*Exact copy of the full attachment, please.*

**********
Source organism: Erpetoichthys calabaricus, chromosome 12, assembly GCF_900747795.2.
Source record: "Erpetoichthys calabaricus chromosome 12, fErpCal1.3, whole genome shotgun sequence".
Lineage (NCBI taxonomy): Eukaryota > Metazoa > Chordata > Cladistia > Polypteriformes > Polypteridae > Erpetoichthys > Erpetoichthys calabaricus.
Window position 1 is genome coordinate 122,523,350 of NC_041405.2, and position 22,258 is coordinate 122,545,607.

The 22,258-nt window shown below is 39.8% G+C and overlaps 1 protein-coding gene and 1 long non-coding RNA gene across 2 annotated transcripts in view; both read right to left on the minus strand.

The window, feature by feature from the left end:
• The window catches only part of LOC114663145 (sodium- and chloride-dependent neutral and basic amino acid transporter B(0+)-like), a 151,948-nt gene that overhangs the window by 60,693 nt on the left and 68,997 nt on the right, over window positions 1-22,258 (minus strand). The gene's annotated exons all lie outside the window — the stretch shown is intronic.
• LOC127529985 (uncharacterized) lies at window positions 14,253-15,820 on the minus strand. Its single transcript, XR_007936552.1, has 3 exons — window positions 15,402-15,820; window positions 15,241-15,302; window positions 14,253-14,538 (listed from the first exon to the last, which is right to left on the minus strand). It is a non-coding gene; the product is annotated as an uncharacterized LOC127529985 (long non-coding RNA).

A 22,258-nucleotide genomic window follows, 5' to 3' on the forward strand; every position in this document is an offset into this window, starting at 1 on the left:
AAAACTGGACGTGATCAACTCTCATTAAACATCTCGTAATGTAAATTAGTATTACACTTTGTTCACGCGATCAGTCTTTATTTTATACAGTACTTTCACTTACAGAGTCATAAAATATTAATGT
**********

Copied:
Source organism: Erpetoichthys calabaricus, chromosome 12, assembly GCF_900747795.2.
Source record: "Erpetoichthys calabaricus chromosome 12, fErpCal1.3, whole genome shotgun sequence".
Lineage (NCBI taxonomy): Eukaryota > Metazoa > Chordata > Cladistia > Polypteriformes > Polypteridae > Erpetoichthys > Erpetoichthys calabaricus.
Window position 1 is genome coordinate 122,523,350 of NC_041405.2, and position 22,258 is coordinate 122,545,607.

The 22,258-nt window shown below is 39.8% G+C and overlaps 1 protein-coding gene and 1 long non-coding RNA gene across 2 annotated transcripts in view; both read right to left on the minus strand.

The window, feature by feature from the left end:
• The window catches only part of LOC114663145 (sodium- and chloride-dependent neutral and basic amino acid transporter B(0+)-like), a 151,948-nt gene that overhangs the window by 60,693 nt on the left and 68,997 nt on the right, over window positions 1-22,258 (minus strand). The gene's annotated exons all lie outside the window — the stretch shown is intronic.
• LOC127529985 (uncharacterized) lies at window positions 14,253-15,820 on the minus strand. Its single transcript, XR_007936552.1, has 3 exons — window positions 15,402-15,820; window positions 15,241-15,302; window positions 14,253-14,538 (listed from the first exon to the last, which is right to left on the minus strand). It is a non-coding gene; the product is annotated as an uncharacterized LOC127529985 (long non-coding RNA).

A 22,258-nucleotide genomic window follows, 5' to 3' on the forward strand; every position in this document is an offset into this window, starting at 1 on the left:
AAAACTGGACGTGATCAACTCTCATTAAACATCTCGTAATGTAAATTAGTATTACACTTTGTTCACGCGATCAGTCTTTATTTTATACAGTACTTTCACTTACAGAGTCATAAAATATTAATGT